137. Snijders CH (2004) Resistance in wheat to Fusarium infection and trichothecene formation. Toxicol Lett 153:37–46CrossRefGoogle Scholar
  138. Soukup AA, Chiang YM, Reyes-Dominguez Y, Oakley BR, Wang CC, Strauss J, and Keller NP (2012). Overexpression of the Aspergillus nidulans histone 4 acetyltransferase EsaA activates secondary metabolite production (in press)Google Scholar
  139. Strauss J, Reyes-Dominguez Y (2011) Regulation of secondary metabolism by chromatin structure and epigenetic codes. Fungal Genet Biol 48:62–69CrossRefGoogle Scholar
  140. Sun FL, Cuaycong MH, Elgin SC (2001) Long-range nucleosome ordering is associated with gene silencing in Drosophila melanogaster pericentric heterochromatin. Mol Cell Biol 21:2867–2879CrossRefGoogle Scholar
  141. Tamaru H, Selker EU (2001) A histone H3 methyltransferase controls DNA methylation in Neurospora crassa. Nature 414:277–283CrossRefGoogle Scholar
  142. Tilburn J, Roussel F, Scazzocchio C (1990) Insertional inactivation and cloning of the wA gene of Aspergillus nidulans. Genetics 126:81–90Google Scholar
  143. Timberlake WE, Clutterbuck AJ (1994) Genetic regulation of conidiation. Prog Ind Microbiol 29:383–427Google Scholar
  144. Trail F (2009) For blighted waves of grain: Fusarium graminearum in the postgenomics era. Plant Physiol 149:103–110CrossRefGoogle Scholar
  145. Vermeulen M, Eberl HC, Matarese F, Marks H, Denissov S, Butter F, Lee KK, Olsen JV, Hyman AA, Stunnenberg HG, Mann M (2010) Quantitative interaction proteomics and genome-wide profiling of epigenetic histone marks and their readers. Cell 142:967–980CrossRefGoogle Scholar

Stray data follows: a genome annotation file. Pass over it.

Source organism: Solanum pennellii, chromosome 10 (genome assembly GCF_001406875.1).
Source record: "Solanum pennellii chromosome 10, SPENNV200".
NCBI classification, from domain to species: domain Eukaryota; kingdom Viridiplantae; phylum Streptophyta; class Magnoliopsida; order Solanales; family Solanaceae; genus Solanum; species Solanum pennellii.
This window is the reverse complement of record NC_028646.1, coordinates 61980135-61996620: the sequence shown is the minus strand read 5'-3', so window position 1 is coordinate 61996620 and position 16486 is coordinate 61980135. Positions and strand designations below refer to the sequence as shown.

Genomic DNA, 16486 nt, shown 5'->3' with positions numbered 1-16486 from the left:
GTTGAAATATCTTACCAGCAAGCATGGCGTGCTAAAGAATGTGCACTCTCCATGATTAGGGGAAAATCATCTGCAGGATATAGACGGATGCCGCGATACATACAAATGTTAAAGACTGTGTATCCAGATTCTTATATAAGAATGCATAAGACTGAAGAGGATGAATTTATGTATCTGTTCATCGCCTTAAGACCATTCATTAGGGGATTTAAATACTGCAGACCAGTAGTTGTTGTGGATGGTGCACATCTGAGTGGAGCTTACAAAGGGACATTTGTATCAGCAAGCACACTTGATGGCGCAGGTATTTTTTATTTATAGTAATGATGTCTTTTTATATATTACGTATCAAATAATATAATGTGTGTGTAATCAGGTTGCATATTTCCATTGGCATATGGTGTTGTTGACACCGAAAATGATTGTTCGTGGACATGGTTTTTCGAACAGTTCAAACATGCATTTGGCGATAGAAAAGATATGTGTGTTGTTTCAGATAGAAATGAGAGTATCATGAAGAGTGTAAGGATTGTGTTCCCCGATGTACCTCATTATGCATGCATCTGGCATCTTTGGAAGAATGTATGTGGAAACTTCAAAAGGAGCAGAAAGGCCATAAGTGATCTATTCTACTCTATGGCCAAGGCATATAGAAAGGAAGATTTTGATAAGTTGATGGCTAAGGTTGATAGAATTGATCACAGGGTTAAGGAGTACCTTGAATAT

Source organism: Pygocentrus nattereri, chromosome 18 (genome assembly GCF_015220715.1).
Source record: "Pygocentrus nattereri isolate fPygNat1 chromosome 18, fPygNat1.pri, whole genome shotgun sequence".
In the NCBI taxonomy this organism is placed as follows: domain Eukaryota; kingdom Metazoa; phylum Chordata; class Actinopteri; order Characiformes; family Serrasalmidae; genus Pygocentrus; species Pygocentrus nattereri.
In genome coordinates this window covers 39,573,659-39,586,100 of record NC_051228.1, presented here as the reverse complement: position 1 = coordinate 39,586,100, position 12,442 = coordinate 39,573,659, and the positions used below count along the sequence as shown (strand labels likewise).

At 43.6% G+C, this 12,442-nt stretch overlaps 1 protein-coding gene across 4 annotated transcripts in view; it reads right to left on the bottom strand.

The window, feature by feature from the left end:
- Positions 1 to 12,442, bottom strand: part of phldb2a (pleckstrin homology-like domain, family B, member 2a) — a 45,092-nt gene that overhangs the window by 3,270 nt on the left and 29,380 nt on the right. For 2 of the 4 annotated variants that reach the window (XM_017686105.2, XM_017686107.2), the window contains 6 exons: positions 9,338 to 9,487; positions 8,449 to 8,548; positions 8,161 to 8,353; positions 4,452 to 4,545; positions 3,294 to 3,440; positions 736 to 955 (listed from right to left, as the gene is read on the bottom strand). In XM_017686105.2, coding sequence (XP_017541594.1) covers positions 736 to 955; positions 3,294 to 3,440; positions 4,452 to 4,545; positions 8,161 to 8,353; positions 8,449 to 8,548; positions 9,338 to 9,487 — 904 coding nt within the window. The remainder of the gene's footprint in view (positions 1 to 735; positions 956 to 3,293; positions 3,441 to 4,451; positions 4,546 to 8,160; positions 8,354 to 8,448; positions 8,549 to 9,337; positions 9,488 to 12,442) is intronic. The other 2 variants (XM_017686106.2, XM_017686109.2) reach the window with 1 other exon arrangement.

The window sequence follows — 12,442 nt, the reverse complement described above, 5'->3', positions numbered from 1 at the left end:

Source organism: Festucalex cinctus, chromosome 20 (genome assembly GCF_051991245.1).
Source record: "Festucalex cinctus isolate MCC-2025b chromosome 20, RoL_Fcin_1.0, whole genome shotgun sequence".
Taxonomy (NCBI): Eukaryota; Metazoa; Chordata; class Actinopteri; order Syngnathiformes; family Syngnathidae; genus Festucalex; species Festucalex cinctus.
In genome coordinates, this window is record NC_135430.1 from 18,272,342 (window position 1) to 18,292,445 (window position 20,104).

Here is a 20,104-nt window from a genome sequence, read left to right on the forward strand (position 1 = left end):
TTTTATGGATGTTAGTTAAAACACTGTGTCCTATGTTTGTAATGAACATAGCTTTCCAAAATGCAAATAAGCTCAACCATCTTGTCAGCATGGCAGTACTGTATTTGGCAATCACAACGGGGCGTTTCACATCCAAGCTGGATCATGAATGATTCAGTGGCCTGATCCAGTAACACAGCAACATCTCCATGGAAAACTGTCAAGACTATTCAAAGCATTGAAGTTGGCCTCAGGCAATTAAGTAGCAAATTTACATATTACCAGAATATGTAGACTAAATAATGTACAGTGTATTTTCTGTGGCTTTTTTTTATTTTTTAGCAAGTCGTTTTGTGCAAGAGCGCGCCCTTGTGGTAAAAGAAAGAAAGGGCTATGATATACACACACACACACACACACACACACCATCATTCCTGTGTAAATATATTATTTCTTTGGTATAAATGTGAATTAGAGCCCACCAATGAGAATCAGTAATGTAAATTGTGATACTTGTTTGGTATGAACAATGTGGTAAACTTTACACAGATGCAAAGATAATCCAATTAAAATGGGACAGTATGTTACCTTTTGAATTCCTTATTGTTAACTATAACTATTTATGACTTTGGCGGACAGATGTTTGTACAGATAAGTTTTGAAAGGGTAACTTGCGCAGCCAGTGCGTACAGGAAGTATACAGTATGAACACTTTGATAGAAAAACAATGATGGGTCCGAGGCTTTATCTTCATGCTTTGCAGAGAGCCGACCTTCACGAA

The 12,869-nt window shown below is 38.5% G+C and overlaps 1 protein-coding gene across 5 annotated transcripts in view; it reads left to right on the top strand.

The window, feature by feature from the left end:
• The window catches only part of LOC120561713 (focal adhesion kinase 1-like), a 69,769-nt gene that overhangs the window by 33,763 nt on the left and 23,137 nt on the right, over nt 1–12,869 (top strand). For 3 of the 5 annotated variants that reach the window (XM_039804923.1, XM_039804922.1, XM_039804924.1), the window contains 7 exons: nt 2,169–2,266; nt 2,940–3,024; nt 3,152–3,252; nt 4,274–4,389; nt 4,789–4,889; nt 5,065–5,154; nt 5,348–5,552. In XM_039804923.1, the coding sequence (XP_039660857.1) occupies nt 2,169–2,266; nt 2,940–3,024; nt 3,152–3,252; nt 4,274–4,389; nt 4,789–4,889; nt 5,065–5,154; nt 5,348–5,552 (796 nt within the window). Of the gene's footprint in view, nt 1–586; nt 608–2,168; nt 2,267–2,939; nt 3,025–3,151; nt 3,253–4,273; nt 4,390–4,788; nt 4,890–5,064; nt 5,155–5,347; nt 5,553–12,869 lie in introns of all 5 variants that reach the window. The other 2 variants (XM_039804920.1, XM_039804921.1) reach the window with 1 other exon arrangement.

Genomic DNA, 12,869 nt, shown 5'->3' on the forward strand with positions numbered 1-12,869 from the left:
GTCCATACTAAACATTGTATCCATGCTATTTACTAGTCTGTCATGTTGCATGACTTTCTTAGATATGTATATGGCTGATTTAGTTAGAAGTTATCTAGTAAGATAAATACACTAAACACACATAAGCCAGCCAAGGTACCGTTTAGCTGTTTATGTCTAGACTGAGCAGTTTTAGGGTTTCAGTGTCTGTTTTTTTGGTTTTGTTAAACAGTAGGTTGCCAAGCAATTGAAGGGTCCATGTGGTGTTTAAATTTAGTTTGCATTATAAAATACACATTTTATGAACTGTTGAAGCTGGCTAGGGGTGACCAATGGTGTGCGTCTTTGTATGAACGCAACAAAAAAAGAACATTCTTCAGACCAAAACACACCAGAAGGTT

146. Wagner D, Schmeinck A, Mos M, Morozov IY, Caddick MX, Tudzynski B (2010) The bZIP transcription factor MeaB mediates nitrogen metabolite repression at specific loci. Eukaryot Cell 9:1588–1601CrossRefGoogle Scholar
  147. Walter S, Nicholson P, Doohan FM (2010) Action and reaction of host and pathogen during Fusarium head blight disease. New Phytol 185:54–66CrossRefGoogle Scholar
  148. Wiemann P, Brown DW, Kleigrewe K, Bok JW, Keller NP, Humpf HU, Tudzynski B (2010) FfVel1 and FfLae1, components of a velvet-like complex in Fusarium fujikuroi, affect differentiation, secondary metabolism and virulence. Mol Microbiol 77:972–994Google Scholar
  149. Xing W, Deng C, Hu CH (2010) Molecular cloning and characterization of the global regulator LaeA in Penicillium citrinum. Biotechnol Lett 32:1733–1737CrossRefGoogle Scholar
  150. Yu JH, Keller NP (2005) Regulation of Secondary Metabolism in Filamentous Fungi. Annu Rev Phytopathol 43:437–458CrossRefGoogle Scholar
  151. Yu J, Chang PK, Cary JW, Wright M, Bhatnagar D, Cleveland TE, Payne GA, Linz JE (1995) Comparative mapping of aflatoxin pathway gene clusters in Aspergillus parasiticus and Aspergillus flavus. Appl Environ Microbiol 61:2365–2371Google Scholar
  152. Zhang Y, Reinberg D (2001) Transcription regulation by histone methylation: interplay between different covalent modifications of the core histone tails. Genes Dev 15:2343–2360CrossRefGoogle Scholar

Copyright information

© The Author(s) 2012

Authors and Affiliations

  1. 1.Fungal Genetics and Genomics Unit, Department of Applied Genetics and Cell Biology, University of Natural Resources and Life ScienceUniversity and Research Center—Campus TullnTulln/DonauAustria
  2. 2.Health and Environment Department, Austrian Institute of TechnologyUniversity and Research Center—Campus TullnTulln/DonauAustria

Personalised recommendations